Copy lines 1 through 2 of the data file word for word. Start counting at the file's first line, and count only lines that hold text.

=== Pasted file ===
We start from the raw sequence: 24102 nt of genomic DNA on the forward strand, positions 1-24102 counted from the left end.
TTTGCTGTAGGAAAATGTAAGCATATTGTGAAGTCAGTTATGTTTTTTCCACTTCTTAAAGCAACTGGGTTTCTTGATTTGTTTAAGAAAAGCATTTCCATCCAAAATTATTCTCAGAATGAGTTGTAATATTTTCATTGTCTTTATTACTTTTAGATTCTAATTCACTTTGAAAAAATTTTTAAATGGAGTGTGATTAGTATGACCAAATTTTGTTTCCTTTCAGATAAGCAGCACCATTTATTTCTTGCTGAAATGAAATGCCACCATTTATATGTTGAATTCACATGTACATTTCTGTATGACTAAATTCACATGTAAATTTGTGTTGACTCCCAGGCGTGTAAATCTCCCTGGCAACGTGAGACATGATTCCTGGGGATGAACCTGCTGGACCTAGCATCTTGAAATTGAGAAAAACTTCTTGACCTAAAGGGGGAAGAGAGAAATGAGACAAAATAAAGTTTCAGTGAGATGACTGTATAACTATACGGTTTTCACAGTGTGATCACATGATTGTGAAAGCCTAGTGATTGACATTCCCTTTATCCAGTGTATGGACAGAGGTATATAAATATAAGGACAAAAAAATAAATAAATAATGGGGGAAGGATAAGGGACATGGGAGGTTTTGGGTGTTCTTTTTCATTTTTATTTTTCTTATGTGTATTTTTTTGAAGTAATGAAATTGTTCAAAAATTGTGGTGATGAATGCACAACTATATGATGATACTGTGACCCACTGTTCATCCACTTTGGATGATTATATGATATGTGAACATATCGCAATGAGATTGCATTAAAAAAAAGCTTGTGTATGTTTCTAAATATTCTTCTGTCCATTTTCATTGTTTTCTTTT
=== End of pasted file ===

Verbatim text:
We start from the raw sequence: 24102 nt of genomic DNA on the forward strand, positions 1-24102 counted from the left end.
TTTGCTGTAGGAAAATGTAAGCATATTGTGAAGTCAGTTATGTTTTTTCCACTTCTTAAAGCAACTGGGTTTCTTGATTTGTTTAAGAAAAGCATTTCCATCCAAAATTATTCTCAGAATGAGTTGTAATATTTTCATTGTCTTTATTACTTTTAGATTCTAATTCACTTTGAAAAAATTTTTAAATGGAGTGTGATTAGTATGACCAAATTTTGTTTCCTTTCAGATAAGCAGCACCATTTATTTCTTGCTGAAATGAAATGCCACCATTTATATGTTGAATTCACATGTACATTTCTGTATGACTAAATTCACATGTAAATTTGTGTTGACTCCCAGGCGTGTAAATCTCCCTGGCAACGTGAGACATGATTCCTGGGGATGAACCTGCTGGACCTAGCATCTTGAAATTGAGAAAAACTTCTTGACCTAAAGGGGGAAGAGAGAAATGAGACAAAATAAAGTTTCAGTGAGATGACTGTATAACTATACGGTTTTCACAGTGTGATCACATGATTGTGAAAGCCTAGTGATTGACATTCCCTTTATCCAGTGTATGGACAGAGGTATATAAATATAAGGACAAAAAAATAAATAAATAATGGGGGAAGGATAAGGGACATGGGAGGTTTTGGGTGTTCTTTTTCATTTTTATTTTTCTTATGTGTATTTTTTTGAAGTAATGAAATTGTTCAAAAATTGTGGTGATGAATGCACAACTATATGATGATACTGTGACCCACTGTTCATCCACTTTGGATGATTATATGATATGTGAACATATCGCAATGAGATTGCATTAAAAAAAAGCTTGTGTATGTTTCTAAATATTCTTCTGTCCATTTTCATTGTTTTCTTTT